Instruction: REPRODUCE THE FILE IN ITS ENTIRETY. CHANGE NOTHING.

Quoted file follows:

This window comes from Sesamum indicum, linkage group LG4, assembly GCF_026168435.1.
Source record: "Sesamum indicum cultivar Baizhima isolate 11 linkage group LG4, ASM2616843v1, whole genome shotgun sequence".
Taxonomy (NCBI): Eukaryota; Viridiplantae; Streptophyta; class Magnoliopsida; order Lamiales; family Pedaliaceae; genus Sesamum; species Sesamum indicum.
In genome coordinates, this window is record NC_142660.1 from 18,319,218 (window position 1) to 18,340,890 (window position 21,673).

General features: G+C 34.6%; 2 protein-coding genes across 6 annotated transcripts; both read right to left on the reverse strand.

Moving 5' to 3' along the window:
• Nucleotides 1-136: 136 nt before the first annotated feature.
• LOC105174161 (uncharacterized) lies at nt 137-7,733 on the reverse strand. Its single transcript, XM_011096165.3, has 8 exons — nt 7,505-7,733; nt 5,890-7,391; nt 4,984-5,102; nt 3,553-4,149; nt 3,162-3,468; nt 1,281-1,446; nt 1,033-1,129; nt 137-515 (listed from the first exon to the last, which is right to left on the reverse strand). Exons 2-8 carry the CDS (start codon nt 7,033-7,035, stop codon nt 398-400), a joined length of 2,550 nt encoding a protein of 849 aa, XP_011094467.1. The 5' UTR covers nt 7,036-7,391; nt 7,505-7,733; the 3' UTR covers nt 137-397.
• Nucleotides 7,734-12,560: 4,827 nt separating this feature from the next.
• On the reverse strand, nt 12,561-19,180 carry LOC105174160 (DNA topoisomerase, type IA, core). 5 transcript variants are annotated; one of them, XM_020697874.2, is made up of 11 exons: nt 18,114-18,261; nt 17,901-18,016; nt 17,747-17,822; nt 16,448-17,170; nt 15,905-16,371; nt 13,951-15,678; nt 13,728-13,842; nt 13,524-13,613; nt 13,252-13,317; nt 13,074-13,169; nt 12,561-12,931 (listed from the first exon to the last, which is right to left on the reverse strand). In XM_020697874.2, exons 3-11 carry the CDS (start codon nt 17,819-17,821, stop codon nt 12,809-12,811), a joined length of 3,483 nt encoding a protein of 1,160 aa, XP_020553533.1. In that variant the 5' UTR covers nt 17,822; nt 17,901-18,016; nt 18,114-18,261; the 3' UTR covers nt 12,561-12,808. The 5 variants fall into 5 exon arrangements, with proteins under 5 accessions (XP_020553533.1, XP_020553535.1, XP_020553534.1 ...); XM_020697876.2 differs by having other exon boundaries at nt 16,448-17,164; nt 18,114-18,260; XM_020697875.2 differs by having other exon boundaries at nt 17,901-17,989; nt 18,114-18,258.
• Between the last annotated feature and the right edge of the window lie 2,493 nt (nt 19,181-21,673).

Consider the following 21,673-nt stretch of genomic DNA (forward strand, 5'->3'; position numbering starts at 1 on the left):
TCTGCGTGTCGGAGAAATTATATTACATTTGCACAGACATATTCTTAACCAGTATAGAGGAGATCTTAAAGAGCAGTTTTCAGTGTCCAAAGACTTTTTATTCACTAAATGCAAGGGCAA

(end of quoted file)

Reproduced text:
This window comes from Sesamum indicum, linkage group LG4, assembly GCF_026168435.1.
Source record: "Sesamum indicum cultivar Baizhima isolate 11 linkage group LG4, ASM2616843v1, whole genome shotgun sequence".
Taxonomy (NCBI): Eukaryota; Viridiplantae; Streptophyta; class Magnoliopsida; order Lamiales; family Pedaliaceae; genus Sesamum; species Sesamum indicum.
In genome coordinates, this window is record NC_142660.1 from 18,319,218 (window position 1) to 18,340,890 (window position 21,673).

General features: G+C 34.6%; 2 protein-coding genes across 6 annotated transcripts; both read right to left on the reverse strand.

Moving 5' to 3' along the window:
• Nucleotides 1-136: 136 nt before the first annotated feature.
• LOC105174161 (uncharacterized) lies at nt 137-7,733 on the reverse strand. Its single transcript, XM_011096165.3, has 8 exons — nt 7,505-7,733; nt 5,890-7,391; nt 4,984-5,102; nt 3,553-4,149; nt 3,162-3,468; nt 1,281-1,446; nt 1,033-1,129; nt 137-515 (listed from the first exon to the last, which is right to left on the reverse strand). Exons 2-8 carry the CDS (start codon nt 7,033-7,035, stop codon nt 398-400), a joined length of 2,550 nt encoding a protein of 849 aa, XP_011094467.1. The 5' UTR covers nt 7,036-7,391; nt 7,505-7,733; the 3' UTR covers nt 137-397.
• Nucleotides 7,734-12,560: 4,827 nt separating this feature from the next.
• On the reverse strand, nt 12,561-19,180 carry LOC105174160 (DNA topoisomerase, type IA, core). 5 transcript variants are annotated; one of them, XM_020697874.2, is made up of 11 exons: nt 18,114-18,261; nt 17,901-18,016; nt 17,747-17,822; nt 16,448-17,170; nt 15,905-16,371; nt 13,951-15,678; nt 13,728-13,842; nt 13,524-13,613; nt 13,252-13,317; nt 13,074-13,169; nt 12,561-12,931 (listed from the first exon to the last, which is right to left on the reverse strand). In XM_020697874.2, exons 3-11 carry the CDS (start codon nt 17,819-17,821, stop codon nt 12,809-12,811), a joined length of 3,483 nt encoding a protein of 1,160 aa, XP_020553533.1. In that variant the 5' UTR covers nt 17,822; nt 17,901-18,016; nt 18,114-18,261; the 3' UTR covers nt 12,561-12,808. The 5 variants fall into 5 exon arrangements, with proteins under 5 accessions (XP_020553533.1, XP_020553535.1, XP_020553534.1 ...); XM_020697876.2 differs by having other exon boundaries at nt 16,448-17,164; nt 18,114-18,260; XM_020697875.2 differs by having other exon boundaries at nt 17,901-17,989; nt 18,114-18,258.
• Between the last annotated feature and the right edge of the window lie 2,493 nt (nt 19,181-21,673).

Consider the following 21,673-nt stretch of genomic DNA (forward strand, 5'->3'; position numbering starts at 1 on the left):
TCTGCGTGTCGGAGAAATTATATTACATTTGCACAGACATATTCTTAACCAGTATAGAGGAGATCTTAAAGAGCAGTTTTCAGTGTCCAAAGACTTTTTATTCACTAAATGCAAGGGCAA